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City brass net over $21 million in retirement payouts for workaholic tendencies

It’s a longtime tradition for top leaders in New York’s public sector jobs to stack up vacation days for years and retire with big checks.

October 5, 2022 Reuven Blau, THE CITY
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The City of New York paid $21 million in 2021 to high-ranking city officials who stockpiled sick, vacation, and comp days over decades of service before retirement, data obtained by THE CITY reveals.

Veteran heads at some of the city’s uniformed agencies — including police, fire and correction departments — nabbed the top 10 so-called lump-sum payments, records obtained via a Freedom of Information Law request show.

They each cashed out more than 100 days of unused vacation, comp and sick time combined, the data shows.

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The top payout ever — as salaries increase each year — went to a veteran NYPD official who received a $235,635 retirement check, records reveal.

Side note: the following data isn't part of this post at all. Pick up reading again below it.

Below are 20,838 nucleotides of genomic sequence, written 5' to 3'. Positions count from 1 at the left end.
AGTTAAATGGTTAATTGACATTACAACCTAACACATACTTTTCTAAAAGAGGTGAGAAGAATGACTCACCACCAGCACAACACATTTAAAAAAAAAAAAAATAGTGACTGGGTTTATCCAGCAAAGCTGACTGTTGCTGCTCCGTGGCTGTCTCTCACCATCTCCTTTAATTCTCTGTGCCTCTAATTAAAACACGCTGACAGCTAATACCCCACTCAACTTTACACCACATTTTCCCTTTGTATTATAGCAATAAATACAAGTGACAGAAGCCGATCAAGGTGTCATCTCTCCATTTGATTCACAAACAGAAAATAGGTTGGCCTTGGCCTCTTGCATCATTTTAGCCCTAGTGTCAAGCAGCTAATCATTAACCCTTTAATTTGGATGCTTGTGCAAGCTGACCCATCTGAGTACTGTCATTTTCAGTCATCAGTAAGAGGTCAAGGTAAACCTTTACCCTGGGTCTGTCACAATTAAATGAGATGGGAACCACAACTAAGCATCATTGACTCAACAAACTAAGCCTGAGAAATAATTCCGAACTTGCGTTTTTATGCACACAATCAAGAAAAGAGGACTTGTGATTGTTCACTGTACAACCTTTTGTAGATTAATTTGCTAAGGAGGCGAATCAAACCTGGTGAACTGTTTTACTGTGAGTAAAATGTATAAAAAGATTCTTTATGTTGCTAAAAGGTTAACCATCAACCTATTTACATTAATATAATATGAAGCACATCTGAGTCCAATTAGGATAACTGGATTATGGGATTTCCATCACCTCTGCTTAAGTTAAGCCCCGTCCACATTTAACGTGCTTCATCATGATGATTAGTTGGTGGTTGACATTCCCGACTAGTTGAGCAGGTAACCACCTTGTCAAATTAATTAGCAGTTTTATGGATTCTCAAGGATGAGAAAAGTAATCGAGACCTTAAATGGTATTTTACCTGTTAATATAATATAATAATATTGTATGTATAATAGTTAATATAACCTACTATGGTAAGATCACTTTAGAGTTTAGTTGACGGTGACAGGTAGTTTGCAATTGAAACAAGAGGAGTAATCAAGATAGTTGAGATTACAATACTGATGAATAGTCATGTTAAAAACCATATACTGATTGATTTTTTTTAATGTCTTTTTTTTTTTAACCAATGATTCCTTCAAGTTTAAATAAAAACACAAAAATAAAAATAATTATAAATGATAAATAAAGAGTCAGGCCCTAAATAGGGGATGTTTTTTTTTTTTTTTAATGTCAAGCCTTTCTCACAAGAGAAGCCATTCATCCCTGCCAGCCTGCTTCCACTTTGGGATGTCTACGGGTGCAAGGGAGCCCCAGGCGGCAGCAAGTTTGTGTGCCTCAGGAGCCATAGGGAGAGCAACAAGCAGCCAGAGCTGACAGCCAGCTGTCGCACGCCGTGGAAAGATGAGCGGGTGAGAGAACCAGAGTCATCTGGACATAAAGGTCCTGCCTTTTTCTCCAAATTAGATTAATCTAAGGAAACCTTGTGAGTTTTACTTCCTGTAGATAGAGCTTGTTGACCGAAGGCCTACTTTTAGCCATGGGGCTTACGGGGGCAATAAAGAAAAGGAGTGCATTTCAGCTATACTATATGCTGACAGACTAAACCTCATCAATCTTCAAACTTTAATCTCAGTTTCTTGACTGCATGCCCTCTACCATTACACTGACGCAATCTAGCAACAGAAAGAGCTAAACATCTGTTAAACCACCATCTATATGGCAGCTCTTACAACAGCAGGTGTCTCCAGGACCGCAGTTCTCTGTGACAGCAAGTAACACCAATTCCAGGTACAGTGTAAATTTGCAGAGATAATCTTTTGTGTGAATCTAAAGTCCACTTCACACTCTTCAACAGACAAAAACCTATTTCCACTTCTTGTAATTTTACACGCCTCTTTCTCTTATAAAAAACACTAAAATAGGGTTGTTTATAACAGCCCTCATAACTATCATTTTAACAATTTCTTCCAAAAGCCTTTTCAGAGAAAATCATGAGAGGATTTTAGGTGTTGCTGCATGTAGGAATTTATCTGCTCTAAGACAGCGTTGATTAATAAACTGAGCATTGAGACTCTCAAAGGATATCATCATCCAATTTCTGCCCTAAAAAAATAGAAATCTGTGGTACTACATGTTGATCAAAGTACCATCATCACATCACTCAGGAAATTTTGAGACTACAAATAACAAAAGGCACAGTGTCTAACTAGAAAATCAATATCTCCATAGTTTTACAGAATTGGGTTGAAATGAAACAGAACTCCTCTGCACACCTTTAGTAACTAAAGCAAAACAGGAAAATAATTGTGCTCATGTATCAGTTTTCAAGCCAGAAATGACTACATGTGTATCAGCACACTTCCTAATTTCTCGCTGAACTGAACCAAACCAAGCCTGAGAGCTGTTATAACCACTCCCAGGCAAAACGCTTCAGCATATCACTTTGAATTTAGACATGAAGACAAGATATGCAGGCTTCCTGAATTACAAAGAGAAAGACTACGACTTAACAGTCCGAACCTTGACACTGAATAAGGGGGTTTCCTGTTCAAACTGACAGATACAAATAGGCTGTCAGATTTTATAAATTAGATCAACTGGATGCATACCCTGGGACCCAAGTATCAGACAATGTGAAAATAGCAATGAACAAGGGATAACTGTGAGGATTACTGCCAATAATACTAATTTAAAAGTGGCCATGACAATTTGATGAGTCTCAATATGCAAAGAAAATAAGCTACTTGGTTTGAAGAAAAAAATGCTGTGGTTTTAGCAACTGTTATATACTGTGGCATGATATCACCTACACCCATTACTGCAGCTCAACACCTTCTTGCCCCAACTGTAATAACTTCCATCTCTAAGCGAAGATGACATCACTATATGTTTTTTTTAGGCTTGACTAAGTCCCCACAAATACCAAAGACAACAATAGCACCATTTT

Fiscal conservatives view the longstanding practice as a tax-payer funded golden parachute that is largely hidden from public view. They also point out that most lower-level, rank-and-file public employees have less lucrative “use it or lose it” policies, often seen in the private sector.

Over the years, mayors and commissioners have never proposed paring back the lump sum payouts for themselves and their top deputies, according to multiple government insiders.

“The watchdogs or potential naysayers might not be interested in stopping something that’s been around a long time that they might take advantage of themselves,” said Joshua Freeman, a labor historian and author of the book, “Working Class New York.”

But organized labor activists contend that top city officials like commissioners and their deputies rarely have the ability to take much time off. They also point out that their counterparts in the private sector are typically paid higher wages and some are offered goodies like stock options.

“The thing that gets lost in this discussion is public service and how much you want someone to sacrifice for performing public service,” said Ed Ott, former executive director of the New York Central Labor Council.

At least one recent expected payout is causing chaos.

District Manager Gerald Esposito’s sudden retirement and expected lump sum payment from Brooklyn’s Community Board 1 has left the cash-strapped group unable to fill his role, THE CITY reported earlier this week.